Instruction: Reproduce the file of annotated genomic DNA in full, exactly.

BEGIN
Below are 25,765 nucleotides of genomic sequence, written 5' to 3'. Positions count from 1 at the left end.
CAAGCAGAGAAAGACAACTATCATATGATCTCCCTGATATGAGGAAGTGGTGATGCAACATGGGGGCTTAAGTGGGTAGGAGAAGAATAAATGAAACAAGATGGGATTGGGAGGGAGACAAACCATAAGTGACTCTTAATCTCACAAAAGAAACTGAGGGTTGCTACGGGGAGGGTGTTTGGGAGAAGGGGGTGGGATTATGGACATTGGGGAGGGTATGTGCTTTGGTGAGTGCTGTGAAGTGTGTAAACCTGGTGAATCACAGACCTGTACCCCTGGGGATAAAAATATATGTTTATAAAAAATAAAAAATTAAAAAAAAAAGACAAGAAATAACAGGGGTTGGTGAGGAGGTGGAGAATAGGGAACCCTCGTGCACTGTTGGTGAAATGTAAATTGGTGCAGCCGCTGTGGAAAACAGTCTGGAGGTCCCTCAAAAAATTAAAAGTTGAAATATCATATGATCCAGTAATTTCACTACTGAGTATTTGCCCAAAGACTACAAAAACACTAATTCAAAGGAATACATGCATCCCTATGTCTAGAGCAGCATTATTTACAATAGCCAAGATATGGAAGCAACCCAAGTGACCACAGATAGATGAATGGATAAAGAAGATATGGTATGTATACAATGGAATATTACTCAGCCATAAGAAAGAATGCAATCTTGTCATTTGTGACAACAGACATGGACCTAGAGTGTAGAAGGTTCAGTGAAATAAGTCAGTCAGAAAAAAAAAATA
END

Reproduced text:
Below are 25,765 nucleotides of genomic sequence, written 5' to 3'. Positions count from 1 at the left end.
CAAGCAGAGAAAGACAACTATCATATGATCTCCCTGATATGAGGAAGTGGTGATGCAACATGGGGGCTTAAGTGGGTAGGAGAAGAATAAATGAAACAAGATGGGATTGGGAGGGAGACAAACCATAAGTGACTCTTAATCTCACAAAAGAAACTGAGGGTTGCTACGGGGAGGGTGTTTGGGAGAAGGGGGTGGGATTATGGACATTGGGGAGGGTATGTGCTTTGGTGAGTGCTGTGAAGTGTGTAAACCTGGTGAATCACAGACCTGTACCCCTGGGGATAAAAATATATGTTTATAAAAAATAAAAAATTAAAAAAAAAAGACAAGAAATAACAGGGGTTGGTGAGGAGGTGGAGAATAGGGAACCCTCGTGCACTGTTGGTGAAATGTAAATTGGTGCAGCCGCTGTGGAAAACAGTCTGGAGGTCCCTCAAAAAATTAAAAGTTGAAATATCATATGATCCAGTAATTTCACTACTGAGTATTTGCCCAAAGACTACAAAAACACTAATTCAAAGGAATACATGCATCCCTATGTCTAGAGCAGCATTATTTACAATAGCCAAGATATGGAAGCAACCCAAGTGACCACAGATAGATGAATGGATAAAGAAGATATGGTATGTATACAATGGAATATTACTCAGCCATAAGAAAGAATGCAATCTTGTCATTTGTGACAACAGACATGGACCTAGAGTGTAGAAGGTTCAGTGAAATAAGTCAGTCAGAAAAAAAAAATA